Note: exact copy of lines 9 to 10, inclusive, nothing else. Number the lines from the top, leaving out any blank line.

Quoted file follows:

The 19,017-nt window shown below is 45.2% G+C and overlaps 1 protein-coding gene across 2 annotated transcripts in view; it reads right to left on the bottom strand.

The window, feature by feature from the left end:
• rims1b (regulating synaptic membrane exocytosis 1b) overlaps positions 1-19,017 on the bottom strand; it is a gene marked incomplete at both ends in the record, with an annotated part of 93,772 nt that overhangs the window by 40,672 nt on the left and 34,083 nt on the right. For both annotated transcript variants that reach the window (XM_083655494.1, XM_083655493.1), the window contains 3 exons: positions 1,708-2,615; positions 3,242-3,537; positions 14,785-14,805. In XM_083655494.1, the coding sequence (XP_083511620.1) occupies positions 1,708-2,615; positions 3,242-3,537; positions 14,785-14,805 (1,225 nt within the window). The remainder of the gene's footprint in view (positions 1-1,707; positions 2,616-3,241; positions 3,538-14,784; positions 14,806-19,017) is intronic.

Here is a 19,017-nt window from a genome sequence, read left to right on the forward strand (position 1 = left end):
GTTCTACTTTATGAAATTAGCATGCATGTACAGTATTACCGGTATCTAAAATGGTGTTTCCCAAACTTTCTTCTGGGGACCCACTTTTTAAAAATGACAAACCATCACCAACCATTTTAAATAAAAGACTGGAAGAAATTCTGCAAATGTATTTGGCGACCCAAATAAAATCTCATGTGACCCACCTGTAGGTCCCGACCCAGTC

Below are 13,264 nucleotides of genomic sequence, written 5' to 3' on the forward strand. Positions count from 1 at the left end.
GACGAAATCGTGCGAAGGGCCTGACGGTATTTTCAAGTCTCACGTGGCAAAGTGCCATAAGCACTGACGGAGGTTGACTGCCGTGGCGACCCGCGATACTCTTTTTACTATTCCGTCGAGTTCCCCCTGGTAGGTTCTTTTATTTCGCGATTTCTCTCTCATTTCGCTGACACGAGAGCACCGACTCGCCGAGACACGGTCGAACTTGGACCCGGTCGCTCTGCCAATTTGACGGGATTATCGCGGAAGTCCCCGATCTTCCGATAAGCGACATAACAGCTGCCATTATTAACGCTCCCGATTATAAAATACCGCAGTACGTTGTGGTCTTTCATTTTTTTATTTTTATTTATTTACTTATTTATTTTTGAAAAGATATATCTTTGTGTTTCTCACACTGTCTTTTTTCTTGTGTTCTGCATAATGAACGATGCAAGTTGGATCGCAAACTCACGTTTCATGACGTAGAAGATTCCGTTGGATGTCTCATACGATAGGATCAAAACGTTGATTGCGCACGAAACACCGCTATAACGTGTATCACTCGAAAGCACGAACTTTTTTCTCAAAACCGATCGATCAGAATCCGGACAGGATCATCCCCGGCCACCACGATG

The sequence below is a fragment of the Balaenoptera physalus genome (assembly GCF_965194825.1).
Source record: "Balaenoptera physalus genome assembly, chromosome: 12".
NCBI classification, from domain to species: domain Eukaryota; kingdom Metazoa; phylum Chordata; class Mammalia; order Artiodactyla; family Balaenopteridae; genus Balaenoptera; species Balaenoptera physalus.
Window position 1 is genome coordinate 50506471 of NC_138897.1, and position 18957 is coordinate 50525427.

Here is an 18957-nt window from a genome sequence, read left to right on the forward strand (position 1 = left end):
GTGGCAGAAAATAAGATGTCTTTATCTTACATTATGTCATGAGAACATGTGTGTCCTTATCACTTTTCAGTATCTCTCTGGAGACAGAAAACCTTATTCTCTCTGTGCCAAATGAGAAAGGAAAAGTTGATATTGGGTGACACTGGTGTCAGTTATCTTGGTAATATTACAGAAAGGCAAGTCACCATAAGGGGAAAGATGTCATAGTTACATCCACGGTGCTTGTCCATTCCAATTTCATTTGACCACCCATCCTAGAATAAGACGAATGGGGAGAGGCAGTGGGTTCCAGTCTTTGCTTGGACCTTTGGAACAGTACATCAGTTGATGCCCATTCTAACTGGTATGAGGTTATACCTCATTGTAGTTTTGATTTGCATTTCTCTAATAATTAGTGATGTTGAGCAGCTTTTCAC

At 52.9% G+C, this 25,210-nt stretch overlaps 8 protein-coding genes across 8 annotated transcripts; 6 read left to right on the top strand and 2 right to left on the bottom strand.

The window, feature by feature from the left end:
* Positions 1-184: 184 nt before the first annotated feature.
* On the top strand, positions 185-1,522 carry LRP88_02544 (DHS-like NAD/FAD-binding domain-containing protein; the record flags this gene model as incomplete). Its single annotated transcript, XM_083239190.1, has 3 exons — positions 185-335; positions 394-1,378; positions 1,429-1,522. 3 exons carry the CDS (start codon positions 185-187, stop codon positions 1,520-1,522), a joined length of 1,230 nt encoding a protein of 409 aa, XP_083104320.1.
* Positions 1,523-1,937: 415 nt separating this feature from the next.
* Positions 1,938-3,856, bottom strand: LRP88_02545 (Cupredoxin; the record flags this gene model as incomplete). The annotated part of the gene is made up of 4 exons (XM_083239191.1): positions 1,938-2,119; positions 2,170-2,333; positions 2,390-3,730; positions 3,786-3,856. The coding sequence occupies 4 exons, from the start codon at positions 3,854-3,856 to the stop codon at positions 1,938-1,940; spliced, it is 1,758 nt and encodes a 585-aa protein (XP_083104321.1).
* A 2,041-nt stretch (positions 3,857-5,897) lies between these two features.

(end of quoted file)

Source record: "Balaenoptera physalus genome assembly, chromosome: 12".
NCBI classification, from domain to species: domain Eukaryota; kingdom Metazoa; phylum Chordata; class Mammalia; order Artiodactyla; family Balaenopteridae; genus Balaenoptera; species Balaenoptera physalus.